Lights out at the Santee Cooper Grainger power plant

photo by flickr user inneedofhelp08

After months of idling, The Sun News reports the Grainger plant has been decidedly shut down.

There's no word on what Santee Cooper will do with the property which includes Lake Busbee.

Update: Specifics released about the proposed EPA regulations that may close the Grainger power plant.

According to this WPDE report, the problem lies with mercury, heavy metal, and other emissions - a problem that Grainger isn't able to easily solve due to the new technology required and space constraints.

Here is more information from the Santee Cooper website.

Issue: EPA has issued a proposed rule setting maximum standards for permissible levels of mercury, heavy metals and other emissions by coal-fired power plants.  After a public comment period, that proposal could become final in November, with implementation occurring within the next three years.

Santee Cooper's position: Santee Cooper has been a leader in installing environmental control technology at our generating stations. These new standards could require significant additional emissions control equipment at a significant price, with negligible results beyond what Santee Cooper already achieves through our existing environmental controls. It may mean the forced closure of power plants that provide reliable, affordable power.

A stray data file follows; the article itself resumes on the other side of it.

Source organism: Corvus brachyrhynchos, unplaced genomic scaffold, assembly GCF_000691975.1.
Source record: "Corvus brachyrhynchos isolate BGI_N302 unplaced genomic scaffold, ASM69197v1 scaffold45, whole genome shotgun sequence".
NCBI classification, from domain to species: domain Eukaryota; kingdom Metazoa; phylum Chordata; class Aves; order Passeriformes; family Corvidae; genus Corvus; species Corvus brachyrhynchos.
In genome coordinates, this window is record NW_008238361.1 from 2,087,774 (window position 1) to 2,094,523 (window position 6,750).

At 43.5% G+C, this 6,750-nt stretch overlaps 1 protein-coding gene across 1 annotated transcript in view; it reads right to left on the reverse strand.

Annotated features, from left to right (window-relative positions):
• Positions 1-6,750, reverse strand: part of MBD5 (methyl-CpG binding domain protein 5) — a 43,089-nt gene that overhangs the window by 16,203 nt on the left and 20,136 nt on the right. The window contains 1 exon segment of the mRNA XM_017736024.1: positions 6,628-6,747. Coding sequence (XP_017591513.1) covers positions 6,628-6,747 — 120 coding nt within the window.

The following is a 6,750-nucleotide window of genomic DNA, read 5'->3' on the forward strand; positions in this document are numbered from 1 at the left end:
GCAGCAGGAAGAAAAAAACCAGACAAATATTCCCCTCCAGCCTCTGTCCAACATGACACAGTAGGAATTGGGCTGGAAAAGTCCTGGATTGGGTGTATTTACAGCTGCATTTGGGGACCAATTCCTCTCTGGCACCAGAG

What Santee Cooper is doing: Santee Cooper will submit public comments to the draft rules and will also work with the American Public Power Association and the Large Public Power Association to educate policymakers about potential impacts.

Source: Maximum Achievable Control Technology Standard on

First report, 11/8/11:  New proposed clean air regulations put the future of the Grainger power plant, in Conway, in jeopardy unless they reduce the amount of pollutants they release into the air.

The cease of operations would come with the loss of 45 jobs and a ripple effect will be felt on the suppliers to the plant, including Southern Railroad who, according to this full write-up by the Sun News, deliver 225 cars of coal a month.  Check out the comments section to the article.  Folks are certainly talking.  Evidently there have been environmental concerns on the aging Grainger power plant for quite some time, but there's a debate about whether they outweigh the economic impact of its closure.

Stay tuned.  A decision won't be reached until at least next year, which won't affect the plant for another several years.

To learn about how the Grainger plant creates power, here's a link to their brochure.  To read more about the Clean Air Act, check out the Environmental Protection Agency's site here.

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